The last survivors

  • Taking a Break

    P1080160After a whirlwind month, full of truffles and sweets (thanks to you!), I'm taking a much-needed break to spend time with family. This space will stay quiet for a little while.

    Thanks for your support and friendship through the year, and please have a happy, healthy, holiday season. See you in 2013!

  • An Announcement

    An update—Use coupon code CYBER12 to get 10% off in my etsy shop until tomorrow at 10 pm!

    After procrastinating for an embarrassing number of years, I finally have an etsy shop up and running! There is a small selection of items available now, and I will be adding on in the coming weeks. Please take a look and spread the news to your friends and family! Follow me on facebook (Paper Cake Scissors) or twitter (@Emilypapercake) to get the latest on a Cyber Monday coupon code that I'll be revealing soon.

    If you're in the southern VT/northern Berkshires/eastern NY area, you can find me at two more holiday markets. They're at the First Baptist Church in Bennington, VT on December 1st and 15th from 10am to 2pm.

    Thanks, and Happy Thanksgiving!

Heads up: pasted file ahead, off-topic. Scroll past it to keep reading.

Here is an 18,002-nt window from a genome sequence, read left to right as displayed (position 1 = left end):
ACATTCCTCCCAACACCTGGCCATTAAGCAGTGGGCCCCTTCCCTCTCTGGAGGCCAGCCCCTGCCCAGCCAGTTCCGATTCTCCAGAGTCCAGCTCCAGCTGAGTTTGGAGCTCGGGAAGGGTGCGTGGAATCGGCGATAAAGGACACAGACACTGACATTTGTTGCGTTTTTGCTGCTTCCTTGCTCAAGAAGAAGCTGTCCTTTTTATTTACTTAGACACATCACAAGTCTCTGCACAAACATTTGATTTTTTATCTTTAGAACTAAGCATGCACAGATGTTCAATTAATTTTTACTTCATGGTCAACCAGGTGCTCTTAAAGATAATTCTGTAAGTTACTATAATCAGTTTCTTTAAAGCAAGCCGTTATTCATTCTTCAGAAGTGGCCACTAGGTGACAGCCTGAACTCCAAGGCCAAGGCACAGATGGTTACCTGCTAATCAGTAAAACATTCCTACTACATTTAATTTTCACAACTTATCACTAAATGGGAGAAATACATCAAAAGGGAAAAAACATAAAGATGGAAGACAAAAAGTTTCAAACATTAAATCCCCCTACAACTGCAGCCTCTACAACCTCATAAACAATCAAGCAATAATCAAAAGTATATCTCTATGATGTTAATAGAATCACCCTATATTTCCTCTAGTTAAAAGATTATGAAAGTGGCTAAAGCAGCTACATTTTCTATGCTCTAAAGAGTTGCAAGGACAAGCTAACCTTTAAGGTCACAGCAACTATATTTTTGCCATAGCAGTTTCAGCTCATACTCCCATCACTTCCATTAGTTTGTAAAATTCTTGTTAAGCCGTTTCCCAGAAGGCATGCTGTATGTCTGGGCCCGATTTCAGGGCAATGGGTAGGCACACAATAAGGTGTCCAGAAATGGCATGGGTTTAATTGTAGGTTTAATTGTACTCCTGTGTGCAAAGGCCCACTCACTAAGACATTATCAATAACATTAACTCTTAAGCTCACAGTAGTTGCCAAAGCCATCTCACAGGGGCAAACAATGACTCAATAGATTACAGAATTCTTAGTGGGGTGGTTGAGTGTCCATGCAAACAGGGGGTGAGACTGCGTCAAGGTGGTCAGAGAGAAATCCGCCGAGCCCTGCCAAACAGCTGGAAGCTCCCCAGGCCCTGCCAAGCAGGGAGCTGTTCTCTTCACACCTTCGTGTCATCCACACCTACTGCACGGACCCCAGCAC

• Trying to Relax

    Some people are naturals when it comes to relaxing. Some can find a quiet moment, pick up a book, and get lost in it for an afternoon. Others require a few days and maybe a beach to get in the proper zone. Usually, I'm not in either of these camps. Relaxing for me can take days away from my house and even then it's not a sure thing. So, when I recently relinquished a couple of my volunteer duties, I was surprised at how quickly I felt the stress peeling off of my shoulders. And it was noticeable—two friends remarked on separate occasions how relaxed I looked. Generally, I am all in favor of helping out when things are tough. But this shouldn't happen at the expense of caring for yourself.